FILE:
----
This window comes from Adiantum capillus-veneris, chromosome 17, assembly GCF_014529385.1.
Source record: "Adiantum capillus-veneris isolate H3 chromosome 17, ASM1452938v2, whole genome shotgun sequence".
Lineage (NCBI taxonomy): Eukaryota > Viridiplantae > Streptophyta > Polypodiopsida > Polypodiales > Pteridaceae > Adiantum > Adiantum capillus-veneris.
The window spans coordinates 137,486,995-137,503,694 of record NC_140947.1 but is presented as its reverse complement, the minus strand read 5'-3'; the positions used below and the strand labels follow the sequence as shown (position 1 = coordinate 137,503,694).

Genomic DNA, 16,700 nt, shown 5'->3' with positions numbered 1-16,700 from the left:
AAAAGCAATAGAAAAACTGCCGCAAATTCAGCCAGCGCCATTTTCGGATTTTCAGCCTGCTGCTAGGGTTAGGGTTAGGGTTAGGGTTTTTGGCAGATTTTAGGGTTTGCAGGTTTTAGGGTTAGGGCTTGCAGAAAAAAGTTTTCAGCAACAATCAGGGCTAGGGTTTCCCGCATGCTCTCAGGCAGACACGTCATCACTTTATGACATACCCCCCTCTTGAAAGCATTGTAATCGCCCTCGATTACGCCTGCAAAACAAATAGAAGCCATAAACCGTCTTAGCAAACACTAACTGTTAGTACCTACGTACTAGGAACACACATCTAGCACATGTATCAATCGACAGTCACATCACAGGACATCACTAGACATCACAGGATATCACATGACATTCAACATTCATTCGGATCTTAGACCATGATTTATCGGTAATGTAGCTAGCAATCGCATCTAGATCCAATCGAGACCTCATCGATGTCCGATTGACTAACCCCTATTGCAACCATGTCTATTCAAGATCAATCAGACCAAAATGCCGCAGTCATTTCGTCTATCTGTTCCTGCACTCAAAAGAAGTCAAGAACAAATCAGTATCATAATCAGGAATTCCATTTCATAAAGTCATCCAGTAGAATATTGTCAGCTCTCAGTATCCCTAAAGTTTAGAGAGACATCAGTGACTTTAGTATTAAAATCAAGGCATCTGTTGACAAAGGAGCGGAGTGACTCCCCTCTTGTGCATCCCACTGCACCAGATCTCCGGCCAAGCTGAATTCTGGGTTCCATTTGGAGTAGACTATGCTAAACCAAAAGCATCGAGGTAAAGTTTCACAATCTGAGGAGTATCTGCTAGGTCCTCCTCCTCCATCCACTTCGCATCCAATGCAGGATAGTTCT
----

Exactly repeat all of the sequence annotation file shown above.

This window comes from Adiantum capillus-veneris, chromosome 17, assembly GCF_014529385.1.
Source record: "Adiantum capillus-veneris isolate H3 chromosome 17, ASM1452938v2, whole genome shotgun sequence".
Lineage (NCBI taxonomy): Eukaryota > Viridiplantae > Streptophyta > Polypodiopsida > Polypodiales > Pteridaceae > Adiantum > Adiantum capillus-veneris.
The window spans coordinates 137,486,995-137,503,694 of record NC_140947.1 but is presented as its reverse complement, the minus strand read 5'-3'; the positions used below and the strand labels follow the sequence as shown (position 1 = coordinate 137,503,694).

Genomic DNA, 16,700 nt, shown 5'->3' with positions numbered 1-16,700 from the left:
AAAAGCAATAGAAAAACTGCCGCAAATTCAGCCAGCGCCATTTTCGGATTTTCAGCCTGCTGCTAGGGTTAGGGTTAGGGTTAGGGTTTTTGGCAGATTTTAGGGTTTGCAGGTTTTAGGGTTAGGGCTTGCAGAAAAAAGTTTTCAGCAACAATCAGGGCTAGGGTTTCCCGCATGCTCTCAGGCAGACACGTCATCACTTTATGACATACCCCCCTCTTGAAAGCATTGTAATCGCCCTCGATTACGCCTGCAAAACAAATAGAAGCCATAAACCGTCTTAGCAAACACTAACTGTTAGTACCTACGTACTAGGAACACACATCTAGCACATGTATCAATCGACAGTCACATCACAGGACATCACTAGACATCACAGGATATCACATGACATTCAACATTCATTCGGATCTTAGACCATGATTTATCGGTAATGTAGCTAGCAATCGCATCTAGATCCAATCGAGACCTCATCGATGTCCGATTGACTAACCCCTATTGCAACCATGTCTATTCAAGATCAATCAGACCAAAATGCCGCAGTCATTTCGTCTATCTGTTCCTGCACTCAAAAGAAGTCAAGAACAAATCAGTATCATAATCAGGAATTCCATTTCATAAAGTCATCCAGTAGAATATTGTCAGCTCTCAGTATCCCTAAAGTTTAGAGAGACATCAGTGACTTTAGTATTAAAATCAAGGCATCTGTTGACAAAGGAGCGGAGTGACTCCCCTCTTGTGCATCCCACTGCACCAGATCTCCGGCCAAGCTGAATTCTGGGTTCCATTTGGAGTAGACTATGCTAAACCAAAAGCATCGAGGTAAAGTTTCACAATCTGAGGAGTATCTGCTAGGTCCTCCTCCTCCATCCACTTCGCATCCAATGCAGGATAGTTCT